Review: Yonder Blue – ‘Hey Love, Hold On’


Somewhere between tumbleweeds and the Pacific Ocean, there’s a wealth of bands taking aim at the alt-country genre, but with the March 2016 release of their debut EP Hey Love, Hold On, Portland’s Yonder Blue hits the bullseye.

With a crystal-clear appreciation of both old-school outlaw country and modern melody, each of the six tracks on YB’s release is expertly crafted to slowly reveal its layers. Lead vocalist/guitarist Terri Lynn is the heart of the endeavor here, with poetic storytelling and a rootsy voice that wraps you in honey and heartache.

On opening track “Montana Love Song,” the opening guitar and percussion perfectly conjure a lonesome Western highway – the desert wrapping it in dust – as the lyrics traverse life’s bridge-burning, “It occurred to me today, I miss you/it’s hard to admit, but I know it’s true/it’s an 18-hour highway back to you/I’m sittin’ here dreaming of Big Sky, blue eyes/hurts to think about you every night.” There’s a vintage honesty here that resonates with both heartbreak and hope.

There’s a more modern alt-country melody on “Blinded By Gold,” albeit with the same lyrical tones. The layered instrumentation throughout the album – including banjo, fiddle, mandolin, and some fierce main line guitar picking – shows of the myriad of musical talent brought to the project. From drummer Matthew Higgins’s precision and bassist Paul Prato (from the Portland bands Tin Silver and Big North Duo, respective) and his solid bottom line, to the guitar work of Andy MacMillan (former Stubborn Lover and currently Outerspace Heater’s lead guitar player), there’s an expertise of execution that can’t be ignored.

“Little Grace” slows down the pace with a bit of a prayer to the escape route gods, “Greyhound angel please get me out of here/promises were broken/this I’ve come to fear/final words he said to me still ringing in my ear.” It hits the sound of a bottle-fueled plea, a last-ditch effort, right on the head. And then title track “Hey Love, Hold On” picks back up again with a jaunty melody, though the realization of repeated bad choices doesn’t get further from the self-medication as the “door closed behind you/I fell apart/sat there and waited/why does it hurt so hard/bottle is empty/and my heart is broke.”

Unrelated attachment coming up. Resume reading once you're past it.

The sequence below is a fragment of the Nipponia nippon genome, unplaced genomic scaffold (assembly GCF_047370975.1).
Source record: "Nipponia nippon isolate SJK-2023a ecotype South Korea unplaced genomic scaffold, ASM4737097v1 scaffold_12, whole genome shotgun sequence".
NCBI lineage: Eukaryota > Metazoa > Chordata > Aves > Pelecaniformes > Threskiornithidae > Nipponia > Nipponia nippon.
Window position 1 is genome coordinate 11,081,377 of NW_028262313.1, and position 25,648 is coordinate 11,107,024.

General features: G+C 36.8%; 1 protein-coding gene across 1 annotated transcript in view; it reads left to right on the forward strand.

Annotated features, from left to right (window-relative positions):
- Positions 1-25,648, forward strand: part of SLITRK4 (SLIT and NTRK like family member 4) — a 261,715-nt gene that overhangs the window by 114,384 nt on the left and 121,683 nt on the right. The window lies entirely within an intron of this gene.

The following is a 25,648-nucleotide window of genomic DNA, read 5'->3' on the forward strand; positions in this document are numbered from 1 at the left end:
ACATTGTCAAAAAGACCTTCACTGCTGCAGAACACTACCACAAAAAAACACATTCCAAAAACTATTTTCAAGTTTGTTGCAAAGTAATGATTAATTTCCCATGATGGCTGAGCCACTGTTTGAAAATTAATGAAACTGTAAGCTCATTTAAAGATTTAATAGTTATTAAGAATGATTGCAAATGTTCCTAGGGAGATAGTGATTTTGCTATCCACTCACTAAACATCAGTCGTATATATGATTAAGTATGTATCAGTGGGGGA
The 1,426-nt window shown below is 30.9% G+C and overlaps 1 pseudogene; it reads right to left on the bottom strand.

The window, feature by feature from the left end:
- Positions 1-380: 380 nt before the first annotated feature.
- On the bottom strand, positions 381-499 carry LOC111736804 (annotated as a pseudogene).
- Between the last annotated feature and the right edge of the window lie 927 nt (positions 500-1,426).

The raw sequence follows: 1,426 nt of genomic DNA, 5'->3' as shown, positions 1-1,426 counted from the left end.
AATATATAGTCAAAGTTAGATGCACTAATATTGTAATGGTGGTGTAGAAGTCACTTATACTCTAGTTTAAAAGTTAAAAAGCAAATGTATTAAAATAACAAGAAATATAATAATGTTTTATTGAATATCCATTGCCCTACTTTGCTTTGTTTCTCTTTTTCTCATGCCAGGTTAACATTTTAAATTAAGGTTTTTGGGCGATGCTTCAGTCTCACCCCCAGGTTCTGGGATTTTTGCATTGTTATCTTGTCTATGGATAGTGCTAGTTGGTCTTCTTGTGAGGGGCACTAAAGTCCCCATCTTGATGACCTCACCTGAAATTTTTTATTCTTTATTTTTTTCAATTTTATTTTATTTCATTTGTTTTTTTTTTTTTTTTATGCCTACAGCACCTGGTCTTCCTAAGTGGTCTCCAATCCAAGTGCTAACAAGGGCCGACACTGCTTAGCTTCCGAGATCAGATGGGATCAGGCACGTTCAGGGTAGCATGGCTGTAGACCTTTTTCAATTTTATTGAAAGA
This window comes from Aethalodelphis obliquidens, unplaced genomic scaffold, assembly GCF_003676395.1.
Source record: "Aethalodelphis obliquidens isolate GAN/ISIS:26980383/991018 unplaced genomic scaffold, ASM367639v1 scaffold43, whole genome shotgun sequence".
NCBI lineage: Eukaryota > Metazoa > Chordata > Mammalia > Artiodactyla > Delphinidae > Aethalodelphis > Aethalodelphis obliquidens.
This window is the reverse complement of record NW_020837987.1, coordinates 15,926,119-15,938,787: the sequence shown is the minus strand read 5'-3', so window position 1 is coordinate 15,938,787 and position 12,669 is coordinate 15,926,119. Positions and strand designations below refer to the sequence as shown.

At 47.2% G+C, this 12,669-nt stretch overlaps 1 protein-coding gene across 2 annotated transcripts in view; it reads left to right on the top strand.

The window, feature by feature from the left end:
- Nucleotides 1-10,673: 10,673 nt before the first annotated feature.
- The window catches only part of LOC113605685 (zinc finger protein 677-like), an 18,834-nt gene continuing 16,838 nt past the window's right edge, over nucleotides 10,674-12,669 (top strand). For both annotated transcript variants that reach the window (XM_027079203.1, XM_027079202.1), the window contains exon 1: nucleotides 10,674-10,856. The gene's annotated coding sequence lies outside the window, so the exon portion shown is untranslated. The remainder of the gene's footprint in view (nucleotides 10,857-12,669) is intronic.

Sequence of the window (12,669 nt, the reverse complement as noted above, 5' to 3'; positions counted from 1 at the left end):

There are certainly themes here that aren’t a stretch for the genre, even a track titled “Porch Swingin,” which manages to be the most hopeful on the record. The chasing of daydreams from Grandma’s porch to the big city taking a no-regrets approach instead of wallowing in the waste. It’s a bit more honky-tonk, appropriate for little two-step shuffle on the hardwoods. All a perfect lead in to closing track “The Simple Life.”

Here, Lynn tackles a quicker-tongued lyricism that, while it changes the pace, feels a bit like she’s trying to keep up with the fast finger-plucked guitar. But it does end the record on a high note, a solid batch of tracks that show off the group’s range well, landing the band somewhere between the influences of classics like Dolly Parton and Merle Haggard to contemporaries like Sturgill Simpson and Kacey Musgraves.

(Hey Love, Hold On is available for purchase digitally via iTunes at, is available for streaming on Spotify, Apply Music, etc. You can watch the music video for opening track “Montana Love Song” below.)

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